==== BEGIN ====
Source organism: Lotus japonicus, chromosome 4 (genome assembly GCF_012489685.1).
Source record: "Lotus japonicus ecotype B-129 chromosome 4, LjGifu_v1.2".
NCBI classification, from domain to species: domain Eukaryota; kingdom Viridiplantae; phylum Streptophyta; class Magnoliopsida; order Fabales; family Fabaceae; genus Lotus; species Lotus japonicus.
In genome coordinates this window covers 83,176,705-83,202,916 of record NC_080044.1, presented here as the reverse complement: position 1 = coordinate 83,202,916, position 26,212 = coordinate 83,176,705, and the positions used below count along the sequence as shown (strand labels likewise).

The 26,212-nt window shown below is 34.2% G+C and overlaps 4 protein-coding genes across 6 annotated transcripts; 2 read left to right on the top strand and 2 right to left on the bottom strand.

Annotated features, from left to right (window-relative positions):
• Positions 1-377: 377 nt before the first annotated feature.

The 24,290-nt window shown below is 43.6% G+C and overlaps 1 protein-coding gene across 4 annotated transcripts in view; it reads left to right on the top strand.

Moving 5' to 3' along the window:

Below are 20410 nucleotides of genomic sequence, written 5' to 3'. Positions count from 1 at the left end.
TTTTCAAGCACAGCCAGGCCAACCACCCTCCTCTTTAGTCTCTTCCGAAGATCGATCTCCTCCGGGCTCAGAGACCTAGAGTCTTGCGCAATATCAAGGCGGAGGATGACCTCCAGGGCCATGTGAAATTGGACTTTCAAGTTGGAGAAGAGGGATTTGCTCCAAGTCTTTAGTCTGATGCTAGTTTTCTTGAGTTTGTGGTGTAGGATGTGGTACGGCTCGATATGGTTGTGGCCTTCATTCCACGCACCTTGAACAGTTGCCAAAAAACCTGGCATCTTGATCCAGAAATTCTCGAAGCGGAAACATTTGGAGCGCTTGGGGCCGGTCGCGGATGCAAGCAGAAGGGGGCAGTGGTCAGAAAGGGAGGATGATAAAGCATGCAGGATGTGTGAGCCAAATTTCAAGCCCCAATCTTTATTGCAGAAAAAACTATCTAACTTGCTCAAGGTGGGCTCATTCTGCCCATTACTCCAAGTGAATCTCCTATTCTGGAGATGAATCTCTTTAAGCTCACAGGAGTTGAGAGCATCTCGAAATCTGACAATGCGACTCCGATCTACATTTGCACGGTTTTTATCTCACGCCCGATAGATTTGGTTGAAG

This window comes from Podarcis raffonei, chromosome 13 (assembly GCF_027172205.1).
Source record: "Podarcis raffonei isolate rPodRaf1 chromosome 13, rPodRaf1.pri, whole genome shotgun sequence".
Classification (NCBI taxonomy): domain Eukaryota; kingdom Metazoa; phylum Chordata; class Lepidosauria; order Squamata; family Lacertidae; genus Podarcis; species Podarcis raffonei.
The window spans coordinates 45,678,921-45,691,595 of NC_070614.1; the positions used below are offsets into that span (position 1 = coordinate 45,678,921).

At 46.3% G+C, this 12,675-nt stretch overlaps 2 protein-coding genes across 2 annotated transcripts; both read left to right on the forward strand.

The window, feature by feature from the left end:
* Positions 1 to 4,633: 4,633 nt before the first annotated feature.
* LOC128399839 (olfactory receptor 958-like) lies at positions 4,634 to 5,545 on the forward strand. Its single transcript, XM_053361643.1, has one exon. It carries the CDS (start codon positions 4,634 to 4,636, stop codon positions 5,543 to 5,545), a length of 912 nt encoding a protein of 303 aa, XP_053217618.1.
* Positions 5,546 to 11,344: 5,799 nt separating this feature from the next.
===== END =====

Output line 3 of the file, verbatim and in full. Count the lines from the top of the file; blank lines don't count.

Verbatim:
NCBI classification, from domain to species: domain Eukaryota; kingdom Viridiplantae; phylum Streptophyta; class Magnoliopsida; order Fabales; family Fabaceae; genus Lotus; species Lotus japonicus.